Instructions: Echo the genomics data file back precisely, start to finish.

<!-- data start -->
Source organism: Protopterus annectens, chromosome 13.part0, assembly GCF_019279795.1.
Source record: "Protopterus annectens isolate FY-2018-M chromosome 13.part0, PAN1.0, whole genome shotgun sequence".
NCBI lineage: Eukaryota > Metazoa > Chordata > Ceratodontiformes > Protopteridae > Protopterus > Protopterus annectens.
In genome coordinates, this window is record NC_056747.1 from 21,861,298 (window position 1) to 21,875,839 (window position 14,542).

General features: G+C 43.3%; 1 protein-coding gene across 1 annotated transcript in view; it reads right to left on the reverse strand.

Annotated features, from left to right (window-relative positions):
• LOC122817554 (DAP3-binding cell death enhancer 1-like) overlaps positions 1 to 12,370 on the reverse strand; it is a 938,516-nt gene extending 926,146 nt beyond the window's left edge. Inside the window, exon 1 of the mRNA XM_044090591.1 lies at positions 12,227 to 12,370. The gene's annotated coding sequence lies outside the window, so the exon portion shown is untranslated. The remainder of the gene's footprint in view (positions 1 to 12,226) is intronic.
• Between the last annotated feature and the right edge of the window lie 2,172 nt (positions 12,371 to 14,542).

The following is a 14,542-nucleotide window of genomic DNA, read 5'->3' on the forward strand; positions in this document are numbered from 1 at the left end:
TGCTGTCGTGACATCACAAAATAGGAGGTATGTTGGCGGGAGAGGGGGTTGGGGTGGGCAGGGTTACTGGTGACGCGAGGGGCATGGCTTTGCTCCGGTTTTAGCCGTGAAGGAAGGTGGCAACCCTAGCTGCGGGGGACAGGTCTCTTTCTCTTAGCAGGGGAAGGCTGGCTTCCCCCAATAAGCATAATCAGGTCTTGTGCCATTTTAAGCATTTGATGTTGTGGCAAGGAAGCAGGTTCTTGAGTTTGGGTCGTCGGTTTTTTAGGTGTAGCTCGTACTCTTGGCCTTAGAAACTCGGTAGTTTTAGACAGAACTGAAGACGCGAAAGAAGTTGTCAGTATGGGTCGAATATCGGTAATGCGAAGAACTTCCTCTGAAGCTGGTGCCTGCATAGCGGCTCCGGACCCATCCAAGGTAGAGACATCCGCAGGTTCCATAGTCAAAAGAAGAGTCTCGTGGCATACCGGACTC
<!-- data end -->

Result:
Source organism: Protopterus annectens, chromosome 13.part0, assembly GCF_019279795.1.
Source record: "Protopterus annectens isolate FY-2018-M chromosome 13.part0, PAN1.0, whole genome shotgun sequence".
NCBI lineage: Eukaryota > Metazoa > Chordata > Ceratodontiformes > Protopteridae > Protopterus > Protopterus annectens.
In genome coordinates, this window is record NC_056747.1 from 21,861,298 (window position 1) to 21,875,839 (window position 14,542).

General features: G+C 43.3%; 1 protein-coding gene across 1 annotated transcript in view; it reads right to left on the reverse strand.

Annotated features, from left to right (window-relative positions):
• LOC122817554 (DAP3-binding cell death enhancer 1-like) overlaps positions 1 to 12,370 on the reverse strand; it is a 938,516-nt gene extending 926,146 nt beyond the window's left edge. Inside the window, exon 1 of the mRNA XM_044090591.1 lies at positions 12,227 to 12,370. The gene's annotated coding sequence lies outside the window, so the exon portion shown is untranslated. The remainder of the gene's footprint in view (positions 1 to 12,226) is intronic.
• Between the last annotated feature and the right edge of the window lie 2,172 nt (positions 12,371 to 14,542).

The following is a 14,542-nucleotide window of genomic DNA, read 5'->3' on the forward strand; positions in this document are numbered from 1 at the left end:
TGCTGTCGTGACATCACAAAATAGGAGGTATGTTGGCGGGAGAGGGGGTTGGGGTGGGCAGGGTTACTGGTGACGCGAGGGGCATGGCTTTGCTCCGGTTTTAGCCGTGAAGGAAGGTGGCAACCCTAGCTGCGGGGGACAGGTCTCTTTCTCTTAGCAGGGGAAGGCTGGCTTCCCCCAATAAGCATAATCAGGTCTTGTGCCATTTTAAGCATTTGATGTTGTGGCAAGGAAGCAGGTTCTTGAGTTTGGGTCGTCGGTTTTTTAGGTGTAGCTCGTACTCTTGGCCTTAGAAACTCGGTAGTTTTAGACAGAACTGAAGACGCGAAAGAAGTTGTCAGTATGGGTCGAATATCGGTAATGCGAAGAACTTCCTCTGAAGCTGGTGCCTGCATAGCGGCTCCGGACCCATCCAAGGTAGAGACATCCGCAGGTTCCATAGTCAAAAGAAGAGTCTCGTGGCATACCGGACTC